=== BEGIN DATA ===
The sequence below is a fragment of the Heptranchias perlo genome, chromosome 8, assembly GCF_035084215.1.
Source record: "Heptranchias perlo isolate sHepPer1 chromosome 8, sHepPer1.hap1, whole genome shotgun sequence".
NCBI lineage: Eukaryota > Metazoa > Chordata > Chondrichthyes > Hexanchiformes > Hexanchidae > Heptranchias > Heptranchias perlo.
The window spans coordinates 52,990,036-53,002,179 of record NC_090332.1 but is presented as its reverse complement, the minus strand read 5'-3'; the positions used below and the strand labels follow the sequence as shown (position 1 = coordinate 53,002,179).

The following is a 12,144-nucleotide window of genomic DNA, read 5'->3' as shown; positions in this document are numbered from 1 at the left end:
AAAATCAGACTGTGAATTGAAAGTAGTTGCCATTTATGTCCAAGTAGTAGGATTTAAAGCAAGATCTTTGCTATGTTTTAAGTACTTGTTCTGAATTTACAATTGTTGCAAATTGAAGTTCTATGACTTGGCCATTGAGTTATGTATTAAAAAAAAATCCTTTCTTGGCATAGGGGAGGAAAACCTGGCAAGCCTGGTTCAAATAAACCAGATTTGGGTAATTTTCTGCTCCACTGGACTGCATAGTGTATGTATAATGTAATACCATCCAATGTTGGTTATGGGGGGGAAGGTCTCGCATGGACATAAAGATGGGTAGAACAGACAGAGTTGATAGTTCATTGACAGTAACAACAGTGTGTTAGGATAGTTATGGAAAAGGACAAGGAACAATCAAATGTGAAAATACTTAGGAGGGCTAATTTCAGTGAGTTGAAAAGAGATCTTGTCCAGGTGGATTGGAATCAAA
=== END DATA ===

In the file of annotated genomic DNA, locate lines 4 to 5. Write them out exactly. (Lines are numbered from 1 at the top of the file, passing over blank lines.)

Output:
The window spans coordinates 52,990,036-53,002,179 of record NC_090332.1 but is presented as its reverse complement, the minus strand read 5'-3'; the positions used below and the strand labels follow the sequence as shown (position 1 = coordinate 53,002,179).

The following is a 12,144-nucleotide window of genomic DNA, read 5'->3' as shown; positions in this document are numbered from 1 at the left end: